Estimates suggest that there could be at least 2,300 Canadian veterans living on the street in 2017. That’s not a statistic to celebrate in this anniversary year. And while the federal government has earmarked hundreds of millions of dollars to help soldiers battling mental health issues, those vets who have slipped through the cracks are hard to find and harder to save.
That’s where VETS Canada comes in with its plan to use guitars as a way to bring homeless military vets in from the cold. So far they have handed out and helped about 800 veterans and former members of the RCMP cope with post-traumatic stress disorder (PTSD) and other issues with the power of music. But they need another 700 to meet demand. And that’s where Séan McCann comes in.
McCann, the former member of the Newfoundland-based group Great Big Sea, knows how music can heal a troubled soul. It certainly saved him, he says. And now as the National Ambassador for Guitars for Vets, he’s organized a benefit concert at the Algonquin Commons Theatre on Nov. 10 to help find those much need 700 guitars.
The show will also feature three of his very close music friends, Joel Plaskett, who produced Séan’s solo album Help Your Self in 2014; Ottawa’s Jeremy Fisher, who produced McCann’s most recent CD, There’s a Place; and singer-songwriter, activist and friend Sarah Harmer.
Right now there are just more than 200 tickets sold in the hall that seats 700 so McCann is beating a drum to get the word out about a cause he really believes in.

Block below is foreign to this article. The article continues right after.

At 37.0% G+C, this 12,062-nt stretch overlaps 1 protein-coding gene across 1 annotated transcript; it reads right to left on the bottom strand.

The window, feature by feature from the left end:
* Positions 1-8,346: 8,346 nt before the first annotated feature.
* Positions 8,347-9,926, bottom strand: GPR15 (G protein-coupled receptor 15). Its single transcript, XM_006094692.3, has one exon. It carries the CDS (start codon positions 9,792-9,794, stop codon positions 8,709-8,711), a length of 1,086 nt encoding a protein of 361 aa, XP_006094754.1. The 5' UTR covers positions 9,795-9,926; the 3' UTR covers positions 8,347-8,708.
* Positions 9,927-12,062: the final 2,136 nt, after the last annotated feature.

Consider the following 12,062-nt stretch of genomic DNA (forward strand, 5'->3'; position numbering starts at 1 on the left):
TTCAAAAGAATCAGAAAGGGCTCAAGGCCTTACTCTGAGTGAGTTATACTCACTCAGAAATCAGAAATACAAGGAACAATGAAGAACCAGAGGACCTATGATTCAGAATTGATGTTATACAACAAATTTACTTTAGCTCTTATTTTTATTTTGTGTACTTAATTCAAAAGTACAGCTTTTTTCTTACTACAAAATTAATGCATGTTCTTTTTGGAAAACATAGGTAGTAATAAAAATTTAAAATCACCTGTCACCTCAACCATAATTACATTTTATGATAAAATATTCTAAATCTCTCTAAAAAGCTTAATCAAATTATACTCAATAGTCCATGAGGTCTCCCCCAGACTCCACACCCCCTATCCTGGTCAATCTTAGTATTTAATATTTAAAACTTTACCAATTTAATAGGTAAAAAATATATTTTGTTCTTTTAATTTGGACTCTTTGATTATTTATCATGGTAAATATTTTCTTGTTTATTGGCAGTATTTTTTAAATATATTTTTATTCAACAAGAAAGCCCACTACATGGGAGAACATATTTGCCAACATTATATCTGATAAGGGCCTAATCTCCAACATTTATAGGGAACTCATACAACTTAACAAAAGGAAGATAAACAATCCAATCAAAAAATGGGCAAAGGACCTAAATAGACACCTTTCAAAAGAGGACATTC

The work started 16 months ago when, he says, he was approached by the founders of VETS Canada, Jim and Debbie Lowther.
Lowther is a veteran who has battled PTSD. He founded VETS Canada after returning home from active duty. The goal of the organization is to help rescue homeless veterans or at least help them cope with life on the street.
Lowther discovered the healing power of a guitar when he picked one up one day and started strumming.
“Jim told me that when he picked up the guitar, he was at his lowest point and he just started to strum it. For 15 minutes it broke the cycle of despair. For 15 minutes he felt no pain. That is the interruption that can save a life. It can prevent suicide,” McCann said in an interview conducted while he was on his way from his current home in Manotick, Ontario, to a fundraiser for a detox centre in Lindsay, Ontario recently.
McCann’s own guitar, which he calls ‘Old Brown’, saved him, he says. It gave him the means to survive addiction, withdrawal and the pain of sexual abuse at the hands of a priest many years ago.
“That guitar saved me. I’m not a military man, I’m a pacifist, but everyone I’ve met in the Armed Forces are all pacifists. They want peace.”
When Lowther reached out to McCann, he invited Sean to join him on a “boots-on-the-ground” walk.
“That is where they go out on the street and find homeless veterans,” he said. “No one is doing what Jim and Debbie’s group is doing. They are looking for lost people, someone in crisis.